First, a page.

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Playbill: Shakespeare's Birthday

(This article was originally published in the April 2017 issue of Paper Jam, and was edited in May 2021)

Bill Shakespeare, what is there to say about him? His birthday is coming up! April 23 - let’s throw a literary party. How do you imagine him? Partially bald? Puffy pants? Large, white collars? Did you know this man wore an earring? Yes, an earring; a gold hoop earring in his left ear to be exact. During his lifetime, wearing an earring in Elizabethan and Victorian England was the hipster thing to do. Would Bill have had a man-bun? All the dude-hipsters seem to have one. How peculiar. William was a distinguished man and a surprisingly tall human. It has been speculated that he stood at 6’4”. Not bad for a poet and playwright.

He was born on April 23, 1564, in Stratford-upon-Avon, Warwickshire, England, and died there on his birthday in 1616 at the age of 52. William’s life turned into a Dr. Phil episode when he got married at the age of 18. He married Anne Hathaway (no, not that one, the other one) and she was 26 years old at the time. The drama really went down when William and Anne’s neighbors complained that, perhaps, they really didn’t have grounds for marriage. What does this mean? Maybe, “He only married her because he got her pregnant.” Scandalous. Six months after they were married, little Susanna Shakespeare is born. Coincidence? That’s for you to decide. Two years later, the Shakespeares welcomed twins, a brother and sister named Hamnet and Judith.

A legend claims that when he was in his late 20s, he was quite mischievous. The story goes that William trespassed on the property of Thomas Lucy, all because he was poaching for deer. Hunting? Bill, do you also like a cold tea on a Friday night? A pair of puffy pants that fits just right? He had to flee town so he wouldn’t get into trouble, but in order to take revenge, he wrote a salty ballad about Thomas. That’ll teach him a lesson.

Historians and other scholarly people aren’t exactly sure when Shakespeare began his writing career, but it is known that his first plays were on stage in 1592 when he was 28. You’re probably familiar with or have heard of his most popular works; how many of these titles do you recognize? Hamlet, Macbeth, As You Like It, A Mid Summer Night’s Dream, Romeo and Juliet, Othello, King Lear, amongst many others.

His works are also very quotable, for example, “To be, or not to be: that is the question.” (Hamlet, Act 3, Scene 1), “Romeo, Romeo! Wherefore art thou Romeo?” (Romeo and Juliet, Act 2, Scene 2). “All that glisters is not gold.” (Merchant of Venice, Act 2, Scene 7), and one of my personal favorite excerpts, “What, you egg! (stabbing him) Young fry of treachery!” (Macbeth, Act 4, Scene 2).

Shakespeare is regarded for his deep quotes that stir thoughts and emotions, but during his time, several of his plays were infamous because of their naughty nature. Oh, Shakespeare, your use of innuendos makes the audiences burst into laughter.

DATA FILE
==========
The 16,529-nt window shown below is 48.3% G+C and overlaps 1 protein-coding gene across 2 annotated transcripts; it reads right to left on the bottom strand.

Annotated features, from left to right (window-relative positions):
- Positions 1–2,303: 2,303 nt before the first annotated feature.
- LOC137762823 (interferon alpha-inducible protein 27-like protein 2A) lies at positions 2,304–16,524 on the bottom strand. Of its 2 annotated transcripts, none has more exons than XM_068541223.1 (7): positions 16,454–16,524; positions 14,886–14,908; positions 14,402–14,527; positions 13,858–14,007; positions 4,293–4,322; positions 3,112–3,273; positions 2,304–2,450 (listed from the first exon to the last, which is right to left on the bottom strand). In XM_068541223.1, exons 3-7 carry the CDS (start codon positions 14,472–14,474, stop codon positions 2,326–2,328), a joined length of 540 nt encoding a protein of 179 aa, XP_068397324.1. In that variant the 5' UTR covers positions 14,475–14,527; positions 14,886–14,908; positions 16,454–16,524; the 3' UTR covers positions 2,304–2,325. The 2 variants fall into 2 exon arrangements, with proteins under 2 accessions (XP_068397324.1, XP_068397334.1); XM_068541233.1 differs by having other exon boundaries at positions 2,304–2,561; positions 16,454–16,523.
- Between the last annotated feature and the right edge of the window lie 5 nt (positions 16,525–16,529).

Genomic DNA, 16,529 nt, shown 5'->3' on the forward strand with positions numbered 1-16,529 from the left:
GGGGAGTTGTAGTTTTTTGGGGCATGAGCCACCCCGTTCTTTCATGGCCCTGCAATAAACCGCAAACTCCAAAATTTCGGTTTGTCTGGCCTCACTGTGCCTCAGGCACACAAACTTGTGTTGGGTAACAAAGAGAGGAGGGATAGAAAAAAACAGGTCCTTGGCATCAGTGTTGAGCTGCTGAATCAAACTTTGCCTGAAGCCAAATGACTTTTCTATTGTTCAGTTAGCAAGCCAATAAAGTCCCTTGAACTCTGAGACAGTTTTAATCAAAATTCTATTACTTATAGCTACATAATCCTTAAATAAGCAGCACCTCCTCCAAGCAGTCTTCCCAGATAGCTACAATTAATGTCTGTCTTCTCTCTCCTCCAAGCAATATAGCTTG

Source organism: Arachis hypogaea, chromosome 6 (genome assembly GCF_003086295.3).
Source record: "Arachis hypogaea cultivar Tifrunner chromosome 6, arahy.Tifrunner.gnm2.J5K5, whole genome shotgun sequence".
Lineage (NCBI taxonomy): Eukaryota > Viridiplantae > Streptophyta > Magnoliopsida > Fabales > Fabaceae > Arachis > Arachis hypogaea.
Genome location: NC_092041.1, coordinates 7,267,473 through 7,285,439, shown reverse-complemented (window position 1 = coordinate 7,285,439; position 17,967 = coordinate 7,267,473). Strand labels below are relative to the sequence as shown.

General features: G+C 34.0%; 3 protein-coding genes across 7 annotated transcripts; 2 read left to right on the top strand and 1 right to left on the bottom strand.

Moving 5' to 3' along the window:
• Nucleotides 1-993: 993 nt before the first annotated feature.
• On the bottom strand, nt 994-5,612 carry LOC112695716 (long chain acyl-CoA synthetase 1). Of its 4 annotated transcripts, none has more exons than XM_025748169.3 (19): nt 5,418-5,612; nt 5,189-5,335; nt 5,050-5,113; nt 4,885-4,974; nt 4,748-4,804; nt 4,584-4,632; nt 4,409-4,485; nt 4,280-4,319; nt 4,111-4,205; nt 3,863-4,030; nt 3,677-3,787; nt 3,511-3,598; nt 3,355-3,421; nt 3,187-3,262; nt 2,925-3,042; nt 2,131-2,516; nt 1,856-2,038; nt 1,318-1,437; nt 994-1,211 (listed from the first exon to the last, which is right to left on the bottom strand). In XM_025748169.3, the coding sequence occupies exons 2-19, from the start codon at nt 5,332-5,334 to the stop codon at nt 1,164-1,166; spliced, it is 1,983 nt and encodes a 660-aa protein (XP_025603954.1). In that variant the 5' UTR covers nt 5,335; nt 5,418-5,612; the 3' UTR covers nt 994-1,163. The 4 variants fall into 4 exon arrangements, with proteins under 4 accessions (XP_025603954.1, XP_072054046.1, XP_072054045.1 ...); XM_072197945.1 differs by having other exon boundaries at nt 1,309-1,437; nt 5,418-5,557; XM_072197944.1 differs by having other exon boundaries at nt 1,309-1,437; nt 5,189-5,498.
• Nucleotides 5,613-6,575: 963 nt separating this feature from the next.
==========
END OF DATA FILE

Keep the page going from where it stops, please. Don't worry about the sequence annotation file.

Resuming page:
This renowned playwright, this esteemed man of literature, the inspiration to generations of writers alike practically created the “Your Mom” joke. Here’s the proof:

CHIRON: Thou hast undone our mother.
AARON: Villain, I have done thy mother.
(Titus Andronicus, Act 4, Scene 2)

Oh, Shakespeare, you cheeky devil.

Also, random tidbit, but during his lifetime, it was illegal for women to act in theater, so guess who had to the female roles in Shakespeare’s plays? Yes, men. Lovely Juliet Capulet? Played by a dude! Ophelia from Hamlet? A dude, but I digress.

There’s also some speculation that Shakespeare not only had multiple affairs with women but also that he was bisexual. Remember one of his most popular lines, “Shall I compare thee to a summer’s day? Thou art more lovely and more temperate..” (Sonnet 18). Well, that was written for a young man. However, some authors deny his bisexuality by claiming that same-sex friendships during the Renaissance were quite affectionate, so affectionate, that by today’s standards it would be considered romantic.

If Shakespeare was around today, you can probably imagine him as a hipster. He’d wear a plaid shirt, have a lumber-beard, sport a beanie, khakis rolled up to boast his loafers or whatever you call those things. He’d be a struggling English major who’d write his best papers in the corner of a Boba shop as he’d snack on organic seaweed chips and listen to the chill vibes of an indie-folk artist you haven’t heard because the mainstream scene is just too commercial. Yet, on weekends, he’d go out with his fellow English majors and a couple of undeclared guys, and drop “Your Mom” and “T'was she spoketh” jokes throughout the night.

He wasn’t very famous during his lifetime, though he was respected by his audiences. He’s one of those greats who weren’t really appreciated until after they died, like other writers and artists. His stories captured romance, humor, and tragedy and have been passed down and performed for generations. His quick-wittedness and at times, flirtatious lines entertain audiences and readers until this very day. He is still studied in high school, and universities dedicate entire courses to analyzing his works. He was a unique man with unique problems, but these things worked in his favor.

He lived his famous line from Hamlet, “To thine own self be true” (Act 1, Scene 3). He was true to himself, and no author of today can be compared to him because there is only one William Shakespeare.

I’ll leave you with this literary food for thought. Which one applies to you? “Some are born great, some achieve greatness, and some have greatness thrust upon them.” (Twelfth Night, Act 2, Scene 5).

Happy Birthday, Bill.

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